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quo warranto

[ kwoh waw-ran-toh, wo- ]
/ kwoʊ wɔˈræn toʊ, wɒ- /
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noun Law.
(formerly, in England) a writ calling upon a person to show by what authority he or she claims an office, franchise, or liberty.
(in England and the U.S.) a trial, hearing, or other legal proceeding initiated to determine by what authority one has an office, franchise, or liberty.
the pleading initiating such a proceeding.
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Origin of quo warranto

1250–1300; Middle English <Medieval Latin quō warrantō by what warrant
Dictionary.com Unabridged Based on the Random House Unabridged Dictionary, © Random House, Inc. 2021

How to use quo warranto in a sentence

British Dictionary definitions for quo warranto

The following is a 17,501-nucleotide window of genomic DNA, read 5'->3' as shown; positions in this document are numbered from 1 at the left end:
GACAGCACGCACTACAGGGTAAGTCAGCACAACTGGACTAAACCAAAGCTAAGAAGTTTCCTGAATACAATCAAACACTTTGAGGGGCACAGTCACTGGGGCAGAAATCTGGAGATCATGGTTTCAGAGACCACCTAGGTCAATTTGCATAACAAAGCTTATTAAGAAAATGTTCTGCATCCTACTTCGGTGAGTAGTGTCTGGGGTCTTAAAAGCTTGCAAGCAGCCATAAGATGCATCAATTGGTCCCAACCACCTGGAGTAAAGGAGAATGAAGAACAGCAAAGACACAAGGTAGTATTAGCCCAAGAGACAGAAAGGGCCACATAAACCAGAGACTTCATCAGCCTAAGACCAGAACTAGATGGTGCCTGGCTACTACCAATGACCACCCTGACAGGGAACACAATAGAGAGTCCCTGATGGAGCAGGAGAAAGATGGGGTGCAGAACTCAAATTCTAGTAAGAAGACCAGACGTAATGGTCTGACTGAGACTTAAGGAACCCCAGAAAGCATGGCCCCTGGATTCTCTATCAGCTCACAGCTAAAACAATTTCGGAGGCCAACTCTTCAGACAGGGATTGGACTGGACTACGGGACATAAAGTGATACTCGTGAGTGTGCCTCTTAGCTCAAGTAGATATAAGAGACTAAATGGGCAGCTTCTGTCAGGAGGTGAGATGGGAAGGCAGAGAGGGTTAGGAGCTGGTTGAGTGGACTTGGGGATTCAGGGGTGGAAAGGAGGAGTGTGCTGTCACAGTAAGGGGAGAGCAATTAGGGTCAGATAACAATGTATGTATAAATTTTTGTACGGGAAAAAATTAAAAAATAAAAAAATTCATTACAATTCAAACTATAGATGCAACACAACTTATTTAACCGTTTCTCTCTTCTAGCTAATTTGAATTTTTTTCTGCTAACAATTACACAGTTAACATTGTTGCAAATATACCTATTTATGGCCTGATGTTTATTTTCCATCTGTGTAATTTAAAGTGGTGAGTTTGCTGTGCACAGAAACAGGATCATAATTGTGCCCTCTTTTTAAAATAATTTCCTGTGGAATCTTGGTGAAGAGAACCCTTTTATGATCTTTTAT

quo warranto
/ (ˈkwəʊ wɒˈræntəʊ) /

noun
law a proceeding initiated to determine or (formerly) a writ demanding by what authority a person claims an office, franchise, or privilege

Word Origin for quo warranto

from Medieval Latin: by what warrant
Collins English Dictionary - Complete & Unabridged 2012 Digital Edition © William Collins Sons & Co. Ltd. 1979, 1986 © HarperCollins Publishers 1998, 2000, 2003, 2005, 2006, 2007, 2009, 2012
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